Presentation on theme: "Supply Chain Management Introduction"— Presentation transcript:
1 Supply Chain Management Introduction OutlineWhat is supply chain management?Significance of supply chain management.Push vs. Pull processesNotes:
2 A Generic Supply Chain Sources: plants vendors ports Regional Warehouses:stockingpointsFieldWarehouses:stockingpointsCustomers,demandcenterssinksSupplyA customer is a supplier for some other company. A supplier is a customer for some other company. Not all pieces of a supply chain belongs to the same company.InventoryPurchaseInventoryTransportation
3 Traditional View: Cost breakdown of a manufactured good Profit 10%Supply Chain Cost 20%Marketing Cost 25%Manufacturing Cost 45%ProfitSupply ChainCostMarketingManufacturingNotes: Key message here is that logistics costs are a significant fraction of the total value of a product. The problem here is that this a purely cost based view of the supply chain and drives a firm to simply reducing logistics costs. This is an incomplete picture.Effort spent for supply chain activities are invisible to the customers.
4 Supply Chains in US Economy in 2007 Transportation and inventory managersSupply Chains in US Economy in 2007Logistics related activity 11%, 10.5%, 10.1%of GDP in 1990, ,Inventory Carrying Costs – 2,026 B inventory BInterest BTaxes, Obsolescence, Depreciation, Insurance BWarehousing BTransportation Costs BTruck – Intercity BTruck – Local BRailroads BWater (International 33 + Domestic 5) BOil pipelines BAir (International 16 + Domestic 25) BForwarders BShipper Related Costs BLogistics Administration BTotal BNotes: Traditionally logistics and supply chain management have been measured in terms of transportation and inventory costs and the administration required to manage both. Traditionally firms would have an inventory manager and a transportation manager. This view is very narrow and causes significant problems in the proper functioning of the supply chain.
5 Importance of Supply Chain Management In 2000, the US companies spent $1 trillion (10% of GNP) on supply-related activities (movement, storage, and control of products across supply chains). Source: State of Logistics ReportTier 1 SupplierManufacturerDistributorRetailerCustomerInefficient logisticsHigh stockoutsIneffective promotionsFrequent Supply shortagesHigh landed costs to the shelfHigh inventories through the chainLow order fill ratesGlitch-Wrong Material, Machine is Down – effect snowballsEliminating inefficiencies in supply chains can save millions of $.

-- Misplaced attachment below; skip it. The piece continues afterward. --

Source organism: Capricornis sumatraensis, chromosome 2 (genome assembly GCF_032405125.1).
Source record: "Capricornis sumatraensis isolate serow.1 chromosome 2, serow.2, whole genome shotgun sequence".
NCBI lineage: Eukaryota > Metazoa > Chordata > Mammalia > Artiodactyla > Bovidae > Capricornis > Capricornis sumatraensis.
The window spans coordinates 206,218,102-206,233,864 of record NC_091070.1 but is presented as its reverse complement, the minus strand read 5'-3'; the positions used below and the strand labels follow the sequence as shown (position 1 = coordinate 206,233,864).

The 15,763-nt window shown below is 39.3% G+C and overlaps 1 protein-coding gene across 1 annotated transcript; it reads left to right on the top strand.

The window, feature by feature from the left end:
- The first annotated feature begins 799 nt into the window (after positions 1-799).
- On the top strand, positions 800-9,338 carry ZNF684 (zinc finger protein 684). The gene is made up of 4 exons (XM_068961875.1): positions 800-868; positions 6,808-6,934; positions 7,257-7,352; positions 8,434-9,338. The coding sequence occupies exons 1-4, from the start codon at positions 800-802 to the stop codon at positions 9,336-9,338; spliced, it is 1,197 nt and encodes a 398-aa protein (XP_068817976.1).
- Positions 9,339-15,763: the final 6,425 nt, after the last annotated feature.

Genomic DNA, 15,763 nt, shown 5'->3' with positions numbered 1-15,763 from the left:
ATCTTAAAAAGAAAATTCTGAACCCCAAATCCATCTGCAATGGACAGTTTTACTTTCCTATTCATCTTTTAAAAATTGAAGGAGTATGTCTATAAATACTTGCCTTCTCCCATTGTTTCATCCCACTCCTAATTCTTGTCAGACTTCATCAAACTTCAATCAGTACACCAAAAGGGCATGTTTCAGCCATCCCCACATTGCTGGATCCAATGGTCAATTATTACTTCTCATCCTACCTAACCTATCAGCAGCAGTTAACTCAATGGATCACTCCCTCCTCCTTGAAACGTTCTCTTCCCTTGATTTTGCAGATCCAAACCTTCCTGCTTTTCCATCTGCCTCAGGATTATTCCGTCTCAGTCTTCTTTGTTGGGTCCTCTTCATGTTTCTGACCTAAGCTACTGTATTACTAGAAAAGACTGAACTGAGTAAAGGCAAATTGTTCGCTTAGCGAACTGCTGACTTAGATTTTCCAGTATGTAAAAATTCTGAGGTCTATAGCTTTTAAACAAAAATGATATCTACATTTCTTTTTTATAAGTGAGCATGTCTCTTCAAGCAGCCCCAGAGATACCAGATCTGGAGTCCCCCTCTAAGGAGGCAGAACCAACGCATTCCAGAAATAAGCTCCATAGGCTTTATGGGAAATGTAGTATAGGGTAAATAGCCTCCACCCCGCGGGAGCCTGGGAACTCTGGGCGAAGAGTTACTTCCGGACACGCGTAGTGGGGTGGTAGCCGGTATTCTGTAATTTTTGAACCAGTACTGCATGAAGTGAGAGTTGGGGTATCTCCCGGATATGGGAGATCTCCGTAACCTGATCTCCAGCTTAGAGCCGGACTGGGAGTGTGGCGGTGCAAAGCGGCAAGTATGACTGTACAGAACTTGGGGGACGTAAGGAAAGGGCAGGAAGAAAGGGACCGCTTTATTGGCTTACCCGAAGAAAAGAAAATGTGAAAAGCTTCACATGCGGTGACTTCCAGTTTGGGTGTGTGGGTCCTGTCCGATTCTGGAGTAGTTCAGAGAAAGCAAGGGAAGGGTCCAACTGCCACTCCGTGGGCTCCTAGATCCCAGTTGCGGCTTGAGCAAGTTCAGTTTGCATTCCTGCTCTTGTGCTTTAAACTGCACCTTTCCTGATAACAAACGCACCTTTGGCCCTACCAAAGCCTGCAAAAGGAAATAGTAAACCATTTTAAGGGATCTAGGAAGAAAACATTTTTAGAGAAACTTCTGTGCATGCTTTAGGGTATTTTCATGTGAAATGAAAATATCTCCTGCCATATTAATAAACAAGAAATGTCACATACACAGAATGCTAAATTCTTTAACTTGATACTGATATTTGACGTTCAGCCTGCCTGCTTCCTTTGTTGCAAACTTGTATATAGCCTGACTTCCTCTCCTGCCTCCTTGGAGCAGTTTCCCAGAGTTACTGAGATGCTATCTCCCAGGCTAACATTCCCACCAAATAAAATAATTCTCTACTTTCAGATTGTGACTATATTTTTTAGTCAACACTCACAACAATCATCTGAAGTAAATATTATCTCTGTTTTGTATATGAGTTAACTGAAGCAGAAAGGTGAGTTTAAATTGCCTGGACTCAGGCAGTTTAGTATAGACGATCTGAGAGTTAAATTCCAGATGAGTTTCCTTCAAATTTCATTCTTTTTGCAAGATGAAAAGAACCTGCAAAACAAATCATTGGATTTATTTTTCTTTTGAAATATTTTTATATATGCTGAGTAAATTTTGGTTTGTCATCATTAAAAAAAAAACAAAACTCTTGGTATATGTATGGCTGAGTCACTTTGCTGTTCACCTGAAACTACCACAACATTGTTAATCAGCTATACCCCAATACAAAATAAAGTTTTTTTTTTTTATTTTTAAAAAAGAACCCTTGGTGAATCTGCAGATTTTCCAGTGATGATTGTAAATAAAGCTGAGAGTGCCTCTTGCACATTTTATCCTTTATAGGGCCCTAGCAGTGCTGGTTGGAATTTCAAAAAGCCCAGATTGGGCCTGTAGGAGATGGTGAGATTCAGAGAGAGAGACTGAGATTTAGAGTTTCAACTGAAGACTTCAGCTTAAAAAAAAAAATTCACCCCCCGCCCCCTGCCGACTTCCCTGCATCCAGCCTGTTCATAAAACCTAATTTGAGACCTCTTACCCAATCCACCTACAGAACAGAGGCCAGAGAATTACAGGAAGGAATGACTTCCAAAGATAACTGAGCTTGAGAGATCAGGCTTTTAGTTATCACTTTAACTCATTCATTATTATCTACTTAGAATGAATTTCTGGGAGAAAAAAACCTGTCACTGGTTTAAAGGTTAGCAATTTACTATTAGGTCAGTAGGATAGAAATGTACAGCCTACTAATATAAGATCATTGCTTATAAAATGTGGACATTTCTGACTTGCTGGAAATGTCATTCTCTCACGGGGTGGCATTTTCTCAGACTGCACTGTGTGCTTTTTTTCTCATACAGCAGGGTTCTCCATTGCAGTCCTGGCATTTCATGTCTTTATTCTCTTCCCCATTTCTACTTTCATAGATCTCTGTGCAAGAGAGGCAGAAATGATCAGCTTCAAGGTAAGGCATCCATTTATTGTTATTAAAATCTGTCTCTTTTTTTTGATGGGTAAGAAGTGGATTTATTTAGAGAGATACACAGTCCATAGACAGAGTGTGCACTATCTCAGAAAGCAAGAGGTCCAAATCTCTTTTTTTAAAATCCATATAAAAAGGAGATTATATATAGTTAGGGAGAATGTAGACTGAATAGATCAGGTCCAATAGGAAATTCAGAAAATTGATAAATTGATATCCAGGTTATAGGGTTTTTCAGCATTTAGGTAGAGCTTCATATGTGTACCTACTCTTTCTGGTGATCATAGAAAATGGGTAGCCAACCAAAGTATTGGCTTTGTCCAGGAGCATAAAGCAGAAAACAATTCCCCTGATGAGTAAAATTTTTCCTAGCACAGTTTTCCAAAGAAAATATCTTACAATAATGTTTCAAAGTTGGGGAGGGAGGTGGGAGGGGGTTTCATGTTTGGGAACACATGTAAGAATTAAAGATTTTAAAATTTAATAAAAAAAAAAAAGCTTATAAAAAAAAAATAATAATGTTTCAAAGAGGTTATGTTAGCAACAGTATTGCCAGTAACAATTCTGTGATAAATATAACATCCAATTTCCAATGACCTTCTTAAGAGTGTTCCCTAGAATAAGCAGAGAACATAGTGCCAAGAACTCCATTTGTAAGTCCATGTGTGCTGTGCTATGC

6 What can Supply Chain Management do? P&G (Proctor&Gamble) estimates it saved retail customers $65 M (in 18 months) by collaboration with retailers resulting in a better match of supply and demand.Estimated that the grocery industry could save $30 billion (10% of operating cost) by using effective logistics and supply chain strategiesA typical box of cereal spends 104 days from factory to saleA typical car spends 15 days from factory to dealershipFaster turnaround of the goods is better?Laura Ashley (retailer of women and children clothes) turns its inventory 10 times a year five times faster than 3 years agoinventory is emptied 10 times a year, or an item spends about 12/10 months in the inventory.To be responsive, it relocated its main warehouse next to FedEx hub in Memphis, TE.National Semiconductor used air transportation and closed 6 warehouses, 34% increase in sales and 47% decrease in delivery lead time.
7 Top 25 Supply ChainsAMR research publishes reports on supply chains and other issues.The Top 25 supply chains report comes out in Novembers.The table on the right-hand side is from The Second Annual Supply Chain Top 25 prepared by Kevin Riley and Released in November 2005.
8 SCM Generated Value Minimizing supply chain costs while keeping a reasonable service levelcustomer satisfaction/quality/on time delivery, etc.This is how SCM contributes to the bottom lineSCM is not strictly a cost reduction paradigm!